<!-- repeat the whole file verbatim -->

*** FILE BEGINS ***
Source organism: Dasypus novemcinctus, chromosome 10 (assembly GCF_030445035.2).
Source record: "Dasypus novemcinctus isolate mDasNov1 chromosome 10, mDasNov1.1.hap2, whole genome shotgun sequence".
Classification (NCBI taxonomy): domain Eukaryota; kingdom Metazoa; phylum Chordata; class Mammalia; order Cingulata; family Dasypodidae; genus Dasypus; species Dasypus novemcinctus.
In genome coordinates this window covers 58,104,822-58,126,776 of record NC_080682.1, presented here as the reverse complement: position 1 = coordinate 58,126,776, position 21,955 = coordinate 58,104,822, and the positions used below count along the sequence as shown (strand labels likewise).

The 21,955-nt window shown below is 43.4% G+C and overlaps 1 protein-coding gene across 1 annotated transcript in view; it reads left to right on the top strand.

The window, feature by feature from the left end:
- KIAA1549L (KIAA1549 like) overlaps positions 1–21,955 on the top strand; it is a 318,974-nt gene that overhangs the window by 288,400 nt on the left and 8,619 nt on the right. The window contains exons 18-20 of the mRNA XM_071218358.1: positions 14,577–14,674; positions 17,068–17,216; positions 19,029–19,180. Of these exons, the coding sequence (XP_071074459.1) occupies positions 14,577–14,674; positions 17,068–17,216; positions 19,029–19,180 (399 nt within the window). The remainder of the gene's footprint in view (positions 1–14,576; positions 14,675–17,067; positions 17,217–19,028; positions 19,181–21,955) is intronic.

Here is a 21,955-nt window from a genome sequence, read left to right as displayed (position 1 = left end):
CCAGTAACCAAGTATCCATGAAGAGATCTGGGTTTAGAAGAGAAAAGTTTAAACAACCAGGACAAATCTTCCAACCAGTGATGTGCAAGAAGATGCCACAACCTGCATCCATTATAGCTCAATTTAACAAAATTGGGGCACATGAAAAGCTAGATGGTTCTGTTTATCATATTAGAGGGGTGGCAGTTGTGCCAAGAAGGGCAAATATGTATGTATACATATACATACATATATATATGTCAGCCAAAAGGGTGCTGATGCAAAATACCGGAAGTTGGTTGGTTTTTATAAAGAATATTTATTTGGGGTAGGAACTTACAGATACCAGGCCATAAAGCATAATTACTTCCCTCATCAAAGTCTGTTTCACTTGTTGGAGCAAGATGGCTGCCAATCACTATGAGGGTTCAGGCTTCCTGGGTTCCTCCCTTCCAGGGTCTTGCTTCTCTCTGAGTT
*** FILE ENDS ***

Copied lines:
Source organism: Dasypus novemcinctus, chromosome 10 (assembly GCF_030445035.2).
Source record: "Dasypus novemcinctus isolate mDasNov1 chromosome 10, mDasNov1.1.hap2, whole genome shotgun sequence".
Classification (NCBI taxonomy): domain Eukaryota; kingdom Metazoa; phylum Chordata; class Mammalia; order Cingulata; family Dasypodidae; genus Dasypus; species Dasypus novemcinctus.
In genome coordinates this window covers 58,104,822-58,126,776 of record NC_080682.1, presented here as the reverse complement: position 1 = coordinate 58,126,776, position 21,955 = coordinate 58,104,822, and the positions used below count along the sequence as shown (strand labels likewise).

The 21,955-nt window shown below is 43.4% G+C and overlaps 1 protein-coding gene across 1 annotated transcript in view; it reads left to right on the top strand.

The window, feature by feature from the left end:
- KIAA1549L (KIAA1549 like) overlaps positions 1–21,955 on the top strand; it is a 318,974-nt gene that overhangs the window by 288,400 nt on the left and 8,619 nt on the right. The window contains exons 18-20 of the mRNA XM_071218358.1: positions 14,577–14,674; positions 17,068–17,216; positions 19,029–19,180. Of these exons, the coding sequence (XP_071074459.1) occupies positions 14,577–14,674; positions 17,068–17,216; positions 19,029–19,180 (399 nt within the window). The remainder of the gene's footprint in view (positions 1–14,576; positions 14,675–17,067; positions 17,217–19,028; positions 19,181–21,955) is intronic.

Here is a 21,955-nt window from a genome sequence, read left to right as displayed (position 1 = left end):
CCAGTAACCAAGTATCCATGAAGAGATCTGGGTTTAGAAGAGAAAAGTTTAAACAACCAGGACAAATCTTCCAACCAGTGATGTGCAAGAAGATGCCACAACCTGCATCCATTATAGCTCAATTTAACAAAATTGGGGCACATGAAAAGCTAGATGGTTCTGTTTATCATATTAGAGGGGTGGCAGTTGTGCCAAGAAGGGCAAATATGTATGTATACATATACATACATATATATATGTCAGCCAAAAGGGTGCTGATGCAAAATACCGGAAGTTGGTTGGTTTTTATAAAGAATATTTATTTGGGGTAGGAACTTACAGATACCAGGCCATAAAGCATAATTACTTCCCTCATCAAAGTCTGTTTCACTTGTTGGAGCAAGATGGCTGCCAATCACTATGAGGGTTCAGGCTTCCTGGGTTCCTCCCTTCCAGGGTCTTGCTTCTCTCTGAGTT